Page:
FIGURE 1
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FIGURE 1. Within subject crossover study design. All participants were exposed to both conditions (VR/2D) through a randomised cross over design. Surveys were completed before and after each exposure, with a final survey comparing the participants’ experience with VR/2D. Physiological biometric data was collected throughout the experiment.

Study participants and recruitment

A total of 82 healthy participants were recruited using a convenience sample from staff and students at The University of Newcastle, Australia, and volunteers from the surrounding area. Participants were screened for contraindicated conditions for the use of VR (such as motion or cyber sickness susceptibility, epilepsy, mobility impairments, claustrophobia, post-traumatic stress disorder, or un-managed anxiety and depression) prior to giving consent. One participant reported a medicated heart condition and respiratory dysfunction but was included in the data analysis. Three participants were removed from analyses due to environmental factors (session was conducted using an incorrect protocol, power tools were being used within the neighboring lab, VR malfunction) affecting the validity of their data, leaving a total of 79 participants (59 female/20 male), aged 18–52 years (mean = 24.29 ± 7.82 years) in the study.

The sequence of whether participants were first exposed to VR vs. 2D was randomly assigned. To ensure there were no systematic differences, randomization was checked for key factors including, but not limited to age, gender, and existing VR experience (yes/no). No difference between groups was found on any factor (see Supplementary Table S1).

VR and 2D intervention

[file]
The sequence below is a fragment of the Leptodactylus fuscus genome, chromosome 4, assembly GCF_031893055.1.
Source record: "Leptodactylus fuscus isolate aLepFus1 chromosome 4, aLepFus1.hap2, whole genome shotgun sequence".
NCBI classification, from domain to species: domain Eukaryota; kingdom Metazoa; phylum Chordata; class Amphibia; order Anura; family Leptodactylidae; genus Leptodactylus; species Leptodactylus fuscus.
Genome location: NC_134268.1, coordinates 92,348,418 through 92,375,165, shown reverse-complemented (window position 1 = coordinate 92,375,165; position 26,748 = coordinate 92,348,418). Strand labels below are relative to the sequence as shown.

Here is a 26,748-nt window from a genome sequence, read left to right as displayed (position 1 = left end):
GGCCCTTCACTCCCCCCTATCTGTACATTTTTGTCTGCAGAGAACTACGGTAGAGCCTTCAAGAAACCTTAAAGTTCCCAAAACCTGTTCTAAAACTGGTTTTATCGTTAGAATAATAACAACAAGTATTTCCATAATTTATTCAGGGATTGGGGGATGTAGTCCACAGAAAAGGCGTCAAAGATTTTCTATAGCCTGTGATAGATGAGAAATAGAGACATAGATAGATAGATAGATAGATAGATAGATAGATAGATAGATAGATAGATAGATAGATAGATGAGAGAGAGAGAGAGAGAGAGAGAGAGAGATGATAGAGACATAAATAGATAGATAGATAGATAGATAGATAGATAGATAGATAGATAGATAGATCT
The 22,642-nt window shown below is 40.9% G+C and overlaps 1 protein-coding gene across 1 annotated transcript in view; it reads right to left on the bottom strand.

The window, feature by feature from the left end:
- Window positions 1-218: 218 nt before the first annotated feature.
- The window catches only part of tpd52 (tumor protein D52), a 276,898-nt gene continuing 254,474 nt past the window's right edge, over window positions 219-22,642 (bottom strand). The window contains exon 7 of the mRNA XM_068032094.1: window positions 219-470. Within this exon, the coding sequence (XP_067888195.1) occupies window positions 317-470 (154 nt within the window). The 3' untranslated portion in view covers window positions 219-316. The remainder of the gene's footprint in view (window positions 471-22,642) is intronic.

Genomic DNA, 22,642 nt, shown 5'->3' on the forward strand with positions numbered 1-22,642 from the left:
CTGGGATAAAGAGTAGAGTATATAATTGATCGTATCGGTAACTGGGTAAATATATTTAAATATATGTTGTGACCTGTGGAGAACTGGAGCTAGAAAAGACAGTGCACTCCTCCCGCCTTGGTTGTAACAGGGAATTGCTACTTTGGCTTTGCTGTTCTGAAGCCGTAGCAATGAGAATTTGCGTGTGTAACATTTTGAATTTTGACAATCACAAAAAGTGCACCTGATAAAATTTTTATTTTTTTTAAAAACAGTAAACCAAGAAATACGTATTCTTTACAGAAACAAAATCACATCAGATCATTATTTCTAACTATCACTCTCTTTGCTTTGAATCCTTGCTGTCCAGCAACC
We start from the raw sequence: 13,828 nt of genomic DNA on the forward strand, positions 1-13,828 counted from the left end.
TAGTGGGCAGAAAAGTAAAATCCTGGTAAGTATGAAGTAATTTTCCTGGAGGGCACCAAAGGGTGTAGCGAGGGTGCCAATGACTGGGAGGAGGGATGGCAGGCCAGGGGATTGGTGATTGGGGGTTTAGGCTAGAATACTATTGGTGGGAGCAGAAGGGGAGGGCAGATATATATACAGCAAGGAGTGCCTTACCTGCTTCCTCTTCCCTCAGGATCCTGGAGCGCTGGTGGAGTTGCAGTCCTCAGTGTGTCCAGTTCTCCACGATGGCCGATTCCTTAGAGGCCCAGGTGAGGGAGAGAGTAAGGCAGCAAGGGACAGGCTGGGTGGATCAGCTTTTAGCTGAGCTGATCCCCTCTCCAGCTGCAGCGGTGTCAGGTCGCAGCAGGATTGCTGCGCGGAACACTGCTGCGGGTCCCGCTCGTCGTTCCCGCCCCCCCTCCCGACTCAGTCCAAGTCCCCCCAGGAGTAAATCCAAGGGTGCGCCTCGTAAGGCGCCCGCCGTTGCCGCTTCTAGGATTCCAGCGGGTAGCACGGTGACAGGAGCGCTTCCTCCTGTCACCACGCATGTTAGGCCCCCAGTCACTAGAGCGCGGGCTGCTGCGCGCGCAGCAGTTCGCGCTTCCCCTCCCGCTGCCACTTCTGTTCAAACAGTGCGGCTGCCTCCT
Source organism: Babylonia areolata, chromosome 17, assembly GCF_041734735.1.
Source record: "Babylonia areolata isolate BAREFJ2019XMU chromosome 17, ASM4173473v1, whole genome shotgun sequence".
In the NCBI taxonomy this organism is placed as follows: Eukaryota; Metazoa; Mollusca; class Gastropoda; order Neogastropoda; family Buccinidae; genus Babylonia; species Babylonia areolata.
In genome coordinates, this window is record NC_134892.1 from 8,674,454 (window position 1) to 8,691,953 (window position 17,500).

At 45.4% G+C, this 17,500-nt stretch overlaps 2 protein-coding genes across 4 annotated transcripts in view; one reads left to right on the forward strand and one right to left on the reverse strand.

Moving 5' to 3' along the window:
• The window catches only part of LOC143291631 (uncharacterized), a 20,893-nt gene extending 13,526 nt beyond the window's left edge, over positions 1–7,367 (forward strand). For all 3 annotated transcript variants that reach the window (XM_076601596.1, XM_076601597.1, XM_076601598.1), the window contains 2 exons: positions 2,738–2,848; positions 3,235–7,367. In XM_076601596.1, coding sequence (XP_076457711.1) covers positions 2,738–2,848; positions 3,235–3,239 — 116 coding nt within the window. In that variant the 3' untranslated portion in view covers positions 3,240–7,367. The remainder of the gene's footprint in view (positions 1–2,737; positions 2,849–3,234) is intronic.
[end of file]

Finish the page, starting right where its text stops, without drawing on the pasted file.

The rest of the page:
A single 360-degree mp4 file was used for both delivery modalities, played using the default Oculus TV application in VR, and the Windows 10 Home Movies and TV application in 2D. The total length of each exposure condition was 8 min, with each scene being 80 s separated by a 5 s black fade. Scene order was not randomised. Sony ZX110 On-Ear Headphones were used to play sound at ∼80 decibels (corresponding to max volume in the Oculus headset) during both exposure conditions. All scenes and audio clips were taken and modified from the Performance Edge VR stress management training platform (Kluge et al., 2021).

All scenarios were passive with individual scenes contained different subject matter chosen based on their potential to deliver a neutral (1x; climbing), calming (2x; outer space, beach), or confrontational/tense (2x; pub, carpark) experience (Table 1). To acclimatise the participants to either condition or account for movement that occurs during headset setup, an acclimatising scene (1x; still 360 images of a forest with congruent sounds) was included at the beginning of each exposure.

TABLE 1
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TABLE 1. Scene content and delivery in VR and 2D. Forest: Lauter Waterfall by Andreas Mischok, https://polyhaven.com/a/lauter_waterfall, licensed under CC0 1.0. Outer Space: Pro-Lighting: Skies (reprinted from Blender Guru via Blender Market, under Blender Market Standard Royalty Free License)

Measures and data collection

Self-report instruments

Self-report data was collected using specifically designed pre- and post-exposure surveys (a full list of questions can be found in Supplementary Tables S2, S3). Pre-exposure questions aimed to identify experiences, exposure, and expectations towards VR technology. Post-exposure surveys included a validated scale to collect presence and questions on the emotional responses to the content.